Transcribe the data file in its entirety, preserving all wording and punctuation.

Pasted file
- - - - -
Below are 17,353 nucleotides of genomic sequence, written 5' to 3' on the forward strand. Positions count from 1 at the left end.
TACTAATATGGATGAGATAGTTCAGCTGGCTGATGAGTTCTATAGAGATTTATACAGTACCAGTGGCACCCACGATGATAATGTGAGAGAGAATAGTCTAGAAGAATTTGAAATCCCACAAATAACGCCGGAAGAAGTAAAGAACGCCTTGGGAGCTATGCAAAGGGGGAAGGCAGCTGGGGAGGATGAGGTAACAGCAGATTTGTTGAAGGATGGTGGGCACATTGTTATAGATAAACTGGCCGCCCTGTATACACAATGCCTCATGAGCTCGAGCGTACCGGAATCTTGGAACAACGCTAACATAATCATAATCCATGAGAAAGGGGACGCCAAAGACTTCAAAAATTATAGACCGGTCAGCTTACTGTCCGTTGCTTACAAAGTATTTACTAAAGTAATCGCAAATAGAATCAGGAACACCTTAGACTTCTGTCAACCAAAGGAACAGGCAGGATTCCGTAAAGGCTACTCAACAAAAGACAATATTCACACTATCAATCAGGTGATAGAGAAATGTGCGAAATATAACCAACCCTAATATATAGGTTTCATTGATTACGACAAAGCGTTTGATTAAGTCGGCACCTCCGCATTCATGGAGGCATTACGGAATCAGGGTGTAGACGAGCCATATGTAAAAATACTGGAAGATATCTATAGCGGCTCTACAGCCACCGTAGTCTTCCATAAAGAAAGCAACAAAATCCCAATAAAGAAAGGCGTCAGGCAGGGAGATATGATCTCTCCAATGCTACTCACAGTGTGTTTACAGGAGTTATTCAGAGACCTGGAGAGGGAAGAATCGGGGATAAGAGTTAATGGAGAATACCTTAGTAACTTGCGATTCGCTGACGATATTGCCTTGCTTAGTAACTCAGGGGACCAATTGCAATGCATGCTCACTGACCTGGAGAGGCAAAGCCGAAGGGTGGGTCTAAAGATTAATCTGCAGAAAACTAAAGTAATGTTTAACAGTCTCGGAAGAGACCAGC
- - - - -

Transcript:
Below are 17,353 nucleotides of genomic sequence, written 5' to 3' on the forward strand. Positions count from 1 at the left end.
TACTAATATGGATGAGATAGTTCAGCTGGCTGATGAGTTCTATAGAGATTTATACAGTACCAGTGGCACCCACGATGATAATGTGAGAGAGAATAGTCTAGAAGAATTTGAAATCCCACAAATAACGCCGGAAGAAGTAAAGAACGCCTTGGGAGCTATGCAAAGGGGGAAGGCAGCTGGGGAGGATGAGGTAACAGCAGATTTGTTGAAGGATGGTGGGCACATTGTTATAGATAAACTGGCCGCCCTGTATACACAATGCCTCATGAGCTCGAGCGTACCGGAATCTTGGAACAACGCTAACATAATCATAATCCATGAGAAAGGGGACGCCAAAGACTTCAAAAATTATAGACCGGTCAGCTTACTGTCCGTTGCTTACAAAGTATTTACTAAAGTAATCGCAAATAGAATCAGGAACACCTTAGACTTCTGTCAACCAAAGGAACAGGCAGGATTCCGTAAAGGCTACTCAACAAAAGACAATATTCACACTATCAATCAGGTGATAGAGAAATGTGCGAAATATAACCAACCCTAATATATAGGTTTCATTGATTACGACAAAGCGTTTGATTAAGTCGGCACCTCCGCATTCATGGAGGCATTACGGAATCAGGGTGTAGACGAGCCATATGTAAAAATACTGGAAGATATCTATAGCGGCTCTACAGCCACCGTAGTCTTCCATAAAGAAAGCAACAAAATCCCAATAAAGAAAGGCGTCAGGCAGGGAGATATGATCTCTCCAATGCTACTCACAGTGTGTTTACAGGAGTTATTCAGAGACCTGGAGAGGGAAGAATCGGGGATAAGAGTTAATGGAGAATACCTTAGTAACTTGCGATTCGCTGACGATATTGCCTTGCTTAGTAACTCAGGGGACCAATTGCAATGCATGCTCACTGACCTGGAGAGGCAAAGCCGAAGGGTGGGTCTAAAGATTAATCTGCAGAAAACTAAAGTAATGTTTAACAGTCTCGGAAGAGACCAGC